The approach to Hellens Manor, with beautiful Pear trees, some swathed in huge bunches of Mistletoe, which is common in the county.
More pear trees in what had once, I assume, been an orchard - perhaps a Perry Pear orchard for Perry making - Perry is the equivalent of cider, only made with pears rather than apples. A really good perry (and I have tasted one at Ludlow Food Festival) is like champagne. Do not think that the fizzy bubblegum water currently masquerading as the cheaper varieties of "Pear Cider" (yeesh!) in supermarkets is even remotely related to Perry - or even Pears!
There were some lovely mounds of Forget-me-Knots growing in cracks in the paving stones.
A grass walkway with Aubretia highlights, extends across the middle of the formal gardens.
Out in the wooded margin to the main garden, we found this funny little willow elephant. Nearby were two small topiary elephants, just growing into their shape.
This is a lovely view of the house which shows its dimensions and its official approach. The grand doorway had once been, I believe, an entrance to the courtyard, and once farmcarts would have delivered fodder and supplies to what is now the inner courtyard.
Above and below, now the dovecote, this building, with its extremely low doorway, was once used as a gaol where prisoners, having been found guilty at the Courtroom within the house, spent their last night before facing death by hanging to the East front of the house. Many a Welshman met his end thus - just to be found on the Manorial lands if you were from the wrong side of the Border, meant certain death. Hellens is situated on the Welsh Marches and the border has fluctuated either side of it in past centuries. According to the booklet we bought at the house, in 1282 Ely Walwyn (one of the family) was involved in the capture and killing of Llewelyn, the last Prince of Wales.
We began our guided tour in the inner courtyard. Very little of the original Norman building remains above ground. You can just see a couple of courses of sandstone at the bottom of the tower and adjacent walls. This I think is all that is left of the original house.
The land around the village of what is called Much Marcle today was, at the time when Earl Harold Godwinson was Lord of it (1057 onwards) was known as Merkelan. You may be more familiar with Hardolf Godwinson than you think, as he was Britain's King Harold, who died at the Battle of Hastings in 1066. William the Conqueror then generously gave Merkelan to his standard bearer, Walter de Lacey. In due course, the de Balun family (from France) were Lords of the Manor from 1096 and those courses of sandstone date from that period.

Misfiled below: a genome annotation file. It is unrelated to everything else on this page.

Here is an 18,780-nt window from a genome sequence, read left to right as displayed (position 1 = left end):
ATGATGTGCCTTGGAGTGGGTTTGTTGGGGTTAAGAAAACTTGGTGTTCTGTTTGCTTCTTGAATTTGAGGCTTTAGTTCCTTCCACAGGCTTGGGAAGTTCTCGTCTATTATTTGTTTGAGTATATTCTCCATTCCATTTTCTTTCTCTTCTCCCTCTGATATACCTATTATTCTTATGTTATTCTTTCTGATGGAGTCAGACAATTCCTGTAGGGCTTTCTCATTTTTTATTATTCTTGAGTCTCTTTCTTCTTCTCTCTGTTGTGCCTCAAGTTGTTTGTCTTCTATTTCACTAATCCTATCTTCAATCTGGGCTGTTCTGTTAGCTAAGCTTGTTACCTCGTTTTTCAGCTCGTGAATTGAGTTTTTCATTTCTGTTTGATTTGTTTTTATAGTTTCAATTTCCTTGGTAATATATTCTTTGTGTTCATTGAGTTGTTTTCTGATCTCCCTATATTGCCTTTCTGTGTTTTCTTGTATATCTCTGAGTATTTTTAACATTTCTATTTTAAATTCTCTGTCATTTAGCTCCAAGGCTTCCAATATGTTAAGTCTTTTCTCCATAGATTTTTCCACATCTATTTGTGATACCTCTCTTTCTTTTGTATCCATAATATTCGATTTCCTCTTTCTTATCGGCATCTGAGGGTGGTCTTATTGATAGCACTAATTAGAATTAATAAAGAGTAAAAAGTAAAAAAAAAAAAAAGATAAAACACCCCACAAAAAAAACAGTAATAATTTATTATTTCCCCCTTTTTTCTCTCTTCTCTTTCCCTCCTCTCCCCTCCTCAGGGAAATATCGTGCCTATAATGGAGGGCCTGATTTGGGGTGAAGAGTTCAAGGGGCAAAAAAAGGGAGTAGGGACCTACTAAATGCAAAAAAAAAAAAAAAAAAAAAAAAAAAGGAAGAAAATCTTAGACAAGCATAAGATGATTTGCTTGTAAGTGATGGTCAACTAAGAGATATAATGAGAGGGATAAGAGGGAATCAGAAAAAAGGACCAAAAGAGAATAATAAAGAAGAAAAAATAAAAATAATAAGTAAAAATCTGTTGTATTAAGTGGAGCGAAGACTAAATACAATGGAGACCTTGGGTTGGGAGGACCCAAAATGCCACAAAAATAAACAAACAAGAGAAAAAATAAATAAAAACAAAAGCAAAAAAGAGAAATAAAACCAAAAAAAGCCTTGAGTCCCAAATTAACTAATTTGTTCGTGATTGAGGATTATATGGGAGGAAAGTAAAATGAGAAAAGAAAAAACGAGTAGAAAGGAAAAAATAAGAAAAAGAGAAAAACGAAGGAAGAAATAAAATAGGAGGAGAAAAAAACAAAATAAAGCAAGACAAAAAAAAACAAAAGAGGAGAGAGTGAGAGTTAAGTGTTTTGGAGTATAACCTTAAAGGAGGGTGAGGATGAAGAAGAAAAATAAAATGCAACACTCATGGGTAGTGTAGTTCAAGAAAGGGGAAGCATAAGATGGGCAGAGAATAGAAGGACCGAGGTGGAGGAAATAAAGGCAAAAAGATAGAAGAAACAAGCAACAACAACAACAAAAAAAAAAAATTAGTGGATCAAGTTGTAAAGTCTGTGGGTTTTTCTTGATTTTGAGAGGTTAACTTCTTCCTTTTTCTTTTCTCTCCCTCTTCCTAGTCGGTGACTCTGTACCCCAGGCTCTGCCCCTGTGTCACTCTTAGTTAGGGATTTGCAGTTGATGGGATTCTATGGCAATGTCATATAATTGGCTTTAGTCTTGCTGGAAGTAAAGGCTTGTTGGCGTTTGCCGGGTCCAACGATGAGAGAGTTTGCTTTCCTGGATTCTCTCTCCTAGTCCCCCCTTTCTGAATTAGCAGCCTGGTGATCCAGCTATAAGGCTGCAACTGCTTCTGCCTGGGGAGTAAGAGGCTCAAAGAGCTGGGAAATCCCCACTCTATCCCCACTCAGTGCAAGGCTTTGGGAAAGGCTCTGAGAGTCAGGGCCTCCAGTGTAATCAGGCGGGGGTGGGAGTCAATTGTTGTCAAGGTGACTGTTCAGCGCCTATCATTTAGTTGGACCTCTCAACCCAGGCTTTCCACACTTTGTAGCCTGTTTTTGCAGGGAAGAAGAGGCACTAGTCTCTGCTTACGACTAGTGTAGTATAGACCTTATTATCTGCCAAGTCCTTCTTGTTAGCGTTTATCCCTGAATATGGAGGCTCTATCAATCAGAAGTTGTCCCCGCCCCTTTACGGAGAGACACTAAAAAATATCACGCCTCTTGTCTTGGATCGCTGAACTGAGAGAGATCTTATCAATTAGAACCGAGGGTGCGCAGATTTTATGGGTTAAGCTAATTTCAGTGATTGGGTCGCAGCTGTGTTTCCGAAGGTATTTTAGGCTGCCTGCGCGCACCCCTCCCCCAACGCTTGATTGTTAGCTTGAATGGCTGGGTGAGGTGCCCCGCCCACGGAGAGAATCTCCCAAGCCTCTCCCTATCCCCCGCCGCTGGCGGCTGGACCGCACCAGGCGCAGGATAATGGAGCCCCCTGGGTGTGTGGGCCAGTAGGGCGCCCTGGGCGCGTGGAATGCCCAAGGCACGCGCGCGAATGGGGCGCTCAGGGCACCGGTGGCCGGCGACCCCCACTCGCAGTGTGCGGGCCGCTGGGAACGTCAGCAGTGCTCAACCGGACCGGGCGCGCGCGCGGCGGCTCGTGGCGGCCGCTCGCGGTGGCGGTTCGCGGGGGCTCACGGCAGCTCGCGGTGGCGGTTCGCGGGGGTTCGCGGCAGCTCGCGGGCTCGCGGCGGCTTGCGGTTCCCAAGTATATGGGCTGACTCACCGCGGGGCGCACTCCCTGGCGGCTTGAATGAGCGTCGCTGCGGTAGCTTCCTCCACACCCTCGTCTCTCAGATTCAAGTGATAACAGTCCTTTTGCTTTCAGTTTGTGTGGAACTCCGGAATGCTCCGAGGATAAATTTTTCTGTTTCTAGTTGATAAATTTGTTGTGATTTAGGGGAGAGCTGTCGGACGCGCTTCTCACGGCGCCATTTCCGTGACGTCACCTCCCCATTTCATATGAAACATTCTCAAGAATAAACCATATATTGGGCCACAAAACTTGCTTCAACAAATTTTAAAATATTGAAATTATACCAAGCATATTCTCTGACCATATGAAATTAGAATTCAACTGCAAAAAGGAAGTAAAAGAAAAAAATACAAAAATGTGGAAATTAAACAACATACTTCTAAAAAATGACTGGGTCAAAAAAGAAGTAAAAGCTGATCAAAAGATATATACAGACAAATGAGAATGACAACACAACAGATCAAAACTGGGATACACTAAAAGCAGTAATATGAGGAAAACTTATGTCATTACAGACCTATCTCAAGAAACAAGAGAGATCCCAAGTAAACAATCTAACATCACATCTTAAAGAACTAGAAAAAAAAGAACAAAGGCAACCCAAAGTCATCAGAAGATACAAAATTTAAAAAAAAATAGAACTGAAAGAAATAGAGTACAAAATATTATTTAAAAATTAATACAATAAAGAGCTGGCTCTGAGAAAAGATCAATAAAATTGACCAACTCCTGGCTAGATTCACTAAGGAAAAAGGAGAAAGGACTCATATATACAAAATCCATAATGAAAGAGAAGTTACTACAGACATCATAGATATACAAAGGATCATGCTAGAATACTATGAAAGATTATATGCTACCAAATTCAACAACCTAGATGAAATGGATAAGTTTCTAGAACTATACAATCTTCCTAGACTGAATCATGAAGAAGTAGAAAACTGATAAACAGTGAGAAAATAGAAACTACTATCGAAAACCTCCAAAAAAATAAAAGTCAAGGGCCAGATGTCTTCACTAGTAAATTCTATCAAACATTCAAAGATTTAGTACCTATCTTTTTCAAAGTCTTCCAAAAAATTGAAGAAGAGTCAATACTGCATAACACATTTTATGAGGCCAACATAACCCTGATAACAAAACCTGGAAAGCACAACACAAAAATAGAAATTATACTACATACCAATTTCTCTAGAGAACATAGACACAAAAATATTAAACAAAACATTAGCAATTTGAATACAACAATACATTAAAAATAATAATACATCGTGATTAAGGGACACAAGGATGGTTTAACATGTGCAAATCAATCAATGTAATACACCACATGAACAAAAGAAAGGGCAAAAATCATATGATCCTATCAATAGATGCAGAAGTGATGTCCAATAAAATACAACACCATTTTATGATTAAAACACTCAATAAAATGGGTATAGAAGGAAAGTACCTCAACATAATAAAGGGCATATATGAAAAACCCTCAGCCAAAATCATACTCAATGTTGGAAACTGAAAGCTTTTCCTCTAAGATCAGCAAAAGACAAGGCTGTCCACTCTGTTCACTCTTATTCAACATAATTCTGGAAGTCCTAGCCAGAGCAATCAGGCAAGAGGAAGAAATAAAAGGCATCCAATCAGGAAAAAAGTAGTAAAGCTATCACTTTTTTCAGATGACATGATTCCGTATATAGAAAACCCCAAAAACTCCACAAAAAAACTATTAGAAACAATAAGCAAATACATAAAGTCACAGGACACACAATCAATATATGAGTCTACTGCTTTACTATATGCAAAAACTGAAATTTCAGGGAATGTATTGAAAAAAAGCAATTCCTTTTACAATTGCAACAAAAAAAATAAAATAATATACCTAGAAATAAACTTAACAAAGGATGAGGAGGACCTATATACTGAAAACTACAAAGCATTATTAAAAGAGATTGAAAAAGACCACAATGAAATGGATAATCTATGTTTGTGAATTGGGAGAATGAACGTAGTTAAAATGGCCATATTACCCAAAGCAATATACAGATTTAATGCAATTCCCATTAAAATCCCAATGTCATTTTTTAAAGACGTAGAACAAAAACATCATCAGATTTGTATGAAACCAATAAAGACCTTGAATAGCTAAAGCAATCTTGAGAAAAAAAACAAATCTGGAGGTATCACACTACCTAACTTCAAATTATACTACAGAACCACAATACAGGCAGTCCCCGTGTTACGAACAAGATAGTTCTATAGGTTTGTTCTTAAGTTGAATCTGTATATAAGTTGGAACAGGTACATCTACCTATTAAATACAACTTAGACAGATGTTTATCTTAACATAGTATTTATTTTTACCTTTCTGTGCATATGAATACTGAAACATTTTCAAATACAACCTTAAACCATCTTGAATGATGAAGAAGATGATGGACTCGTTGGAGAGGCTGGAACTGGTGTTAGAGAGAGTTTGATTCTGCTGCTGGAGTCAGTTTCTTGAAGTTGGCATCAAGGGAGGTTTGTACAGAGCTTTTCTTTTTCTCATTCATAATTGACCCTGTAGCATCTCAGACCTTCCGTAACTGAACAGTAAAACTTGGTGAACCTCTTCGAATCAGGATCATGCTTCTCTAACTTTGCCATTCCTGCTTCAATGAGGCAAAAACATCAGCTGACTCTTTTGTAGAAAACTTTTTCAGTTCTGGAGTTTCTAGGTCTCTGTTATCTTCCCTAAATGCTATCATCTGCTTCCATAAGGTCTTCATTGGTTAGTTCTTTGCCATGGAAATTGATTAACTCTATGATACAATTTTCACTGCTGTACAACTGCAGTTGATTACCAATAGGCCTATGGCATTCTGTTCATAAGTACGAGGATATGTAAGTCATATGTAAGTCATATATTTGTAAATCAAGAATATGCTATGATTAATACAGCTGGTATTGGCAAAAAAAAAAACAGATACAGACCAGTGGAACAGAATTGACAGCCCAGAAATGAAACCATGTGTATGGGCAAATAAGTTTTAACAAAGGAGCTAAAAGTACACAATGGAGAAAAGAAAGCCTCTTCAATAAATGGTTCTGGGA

Hellens was name from Walter de Helyon, whose wooden effigy (below) lies in Much Marcle church, just a few hundred yards from the house.
The inner courtyard showing a blocked up window and behind the chimney is a blocked up doorway - where the farm traffic once entered the yard.
Up in the attics, this room is apparently occupied if the geraniums in the window are anything to go by.
This is where visitors pay for their tour and I thought was a lovely building in itself. It had a wonderful atmosphere inside and an intriguing little staircase of just a few steps leading to a tiny door. I SO wanted to open it! The room has several paintings and some wonderful driving bridles which looked as if they had been associated with the horses that may have pulled the grand carriage in the photograph 3 down.
The interior of the cider barn, with implements still used each autumn, I am glad to say. The barn was fragrant with paper-wrapped apples in wooden boxes.
Cider making information below. Double click and all the photos should enlarge.
Part II with more of the history of the house and family, and a discussion about its ghosts . . . will appear shortly.